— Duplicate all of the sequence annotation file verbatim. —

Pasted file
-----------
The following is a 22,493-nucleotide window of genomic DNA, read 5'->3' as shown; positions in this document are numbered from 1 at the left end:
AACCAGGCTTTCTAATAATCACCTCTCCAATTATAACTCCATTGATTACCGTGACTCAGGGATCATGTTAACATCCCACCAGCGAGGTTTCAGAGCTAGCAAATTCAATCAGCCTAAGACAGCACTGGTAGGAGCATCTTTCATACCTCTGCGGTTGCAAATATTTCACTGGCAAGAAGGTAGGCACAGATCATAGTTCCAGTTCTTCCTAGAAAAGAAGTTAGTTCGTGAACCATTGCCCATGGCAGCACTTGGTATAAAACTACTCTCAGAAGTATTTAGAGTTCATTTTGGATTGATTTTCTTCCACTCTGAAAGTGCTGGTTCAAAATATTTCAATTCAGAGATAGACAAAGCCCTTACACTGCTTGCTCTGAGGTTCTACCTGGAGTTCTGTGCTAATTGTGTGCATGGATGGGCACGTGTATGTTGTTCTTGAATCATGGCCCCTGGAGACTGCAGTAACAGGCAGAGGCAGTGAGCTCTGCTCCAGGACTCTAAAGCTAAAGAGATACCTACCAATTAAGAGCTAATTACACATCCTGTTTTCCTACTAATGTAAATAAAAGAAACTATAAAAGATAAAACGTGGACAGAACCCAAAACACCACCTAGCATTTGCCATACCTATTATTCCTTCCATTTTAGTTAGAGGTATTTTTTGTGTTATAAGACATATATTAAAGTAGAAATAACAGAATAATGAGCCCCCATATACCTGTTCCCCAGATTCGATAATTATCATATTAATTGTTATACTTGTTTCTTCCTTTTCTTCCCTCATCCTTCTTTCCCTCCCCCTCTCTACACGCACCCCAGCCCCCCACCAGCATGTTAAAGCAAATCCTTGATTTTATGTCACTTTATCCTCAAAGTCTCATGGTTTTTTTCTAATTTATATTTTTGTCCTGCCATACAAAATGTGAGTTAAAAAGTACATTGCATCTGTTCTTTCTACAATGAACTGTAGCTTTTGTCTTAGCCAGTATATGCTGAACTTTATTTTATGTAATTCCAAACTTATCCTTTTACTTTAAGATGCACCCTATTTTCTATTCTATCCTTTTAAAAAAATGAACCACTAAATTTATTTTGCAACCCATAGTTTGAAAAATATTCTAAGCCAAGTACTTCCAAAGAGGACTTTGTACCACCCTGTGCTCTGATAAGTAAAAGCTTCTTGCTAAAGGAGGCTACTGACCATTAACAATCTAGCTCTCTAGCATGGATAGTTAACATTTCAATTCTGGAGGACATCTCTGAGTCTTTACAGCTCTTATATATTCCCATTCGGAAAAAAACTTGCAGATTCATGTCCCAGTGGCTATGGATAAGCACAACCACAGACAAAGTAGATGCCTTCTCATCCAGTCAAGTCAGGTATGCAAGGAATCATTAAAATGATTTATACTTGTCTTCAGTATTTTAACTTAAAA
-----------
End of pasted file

The following is a 22,493-nucleotide window of genomic DNA, read 5'->3' as shown; positions in this document are numbered from 1 at the left end:
AACCAGGCTTTCTAATAATCACCTCTCCAATTATAACTCCATTGATTACCGTGACTCAGGGATCATGTTAACATCCCACCAGCGAGGTTTCAGAGCTAGCAAATTCAATCAGCCTAAGACAGCACTGGTAGGAGCATCTTTCATACCTCTGCGGTTGCAAATATTTCACTGGCAAGAAGGTAGGCACAGATCATAGTTCCAGTTCTTCCTAGAAAAGAAGTTAGTTCGTGAACCATTGCCCATGGCAGCACTTGGTATAAAACTACTCTCAGAAGTATTTAGAGTTCATTTTGGATTGATTTTCTTCCACTCTGAAAGTGCTGGTTCAAAATATTTCAATTCAGAGATAGACAAAGCCCTTACACTGCTTGCTCTGAGGTTCTACCTGGAGTTCTGTGCTAATTGTGTGCATGGATGGGCACGTGTATGTTGTTCTTGAATCATGGCCCCTGGAGACTGCAGTAACAGGCAGAGGCAGTGAGCTCTGCTCCAGGACTCTAAAGCTAAAGAGATACCTACCAATTAAGAGCTAATTACACATCCTGTTTTCCTACTAATGTAAATAAAAGAAACTATAAAAGATAAAACGTGGACAGAACCCAAAACACCACCTAGCATTTGCCATACCTATTATTCCTTCCATTTTAGTTAGAGGTATTTTTTGTGTTATAAGACATATATTAAAGTAGAAATAACAGAATAATGAGCCCCCATATACCTGTTCCCCAGATTCGATAATTATCATATTAATTGTTATACTTGTTTCTTCCTTTTCTTCCCTCATCCTTCTTTCCCTCCCCCTCTCTACACGCACCCCAGCCCCCCACCAGCATGTTAAAGCAAATCCTTGATTTTATGTCACTTTATCCTCAAAGTCTCATGGTTTTTTTCTAATTTATATTTTTGTCCTGCCATACAAAATGTGAGTTAAAAAGTACATTGCATCTGTTCTTTCTACAATGAACTGTAGCTTTTGTCTTAGCCAGTATATGCTGAACTTTATTTTATGTAATTCCAAACTTATCCTTTTACTTTAAGATGCACCCTATTTTCTATTCTATCCTTTTAAAAAAATGAACCACTAAATTTATTTTGCAACCCATAGTTTGAAAAATATTCTAAGCCAAGTACTTCCAAAGAGGACTTTGTACCACCCTGTGCTCTGATAAGTAAAAGCTTCTTGCTAAAGGAGGCTACTGACCATTAACAATCTAGCTCTCTAGCATGGATAGTTAACATTTCAATTCTGGAGGACATCTCTGAGTCTTTACAGCTCTTATATATTCCCATTCGGAAAAAAACTTGCAGATTCATGTCCCAGTGGCTATGGATAAGCACAACCACAGACAAAGTAGATGCCTTCTCATCCAGTCAAGTCAGGTATGCAAGGAATCATTAAAATGATTTATACTTGTCTTCAGTATTTTAACTTAAAA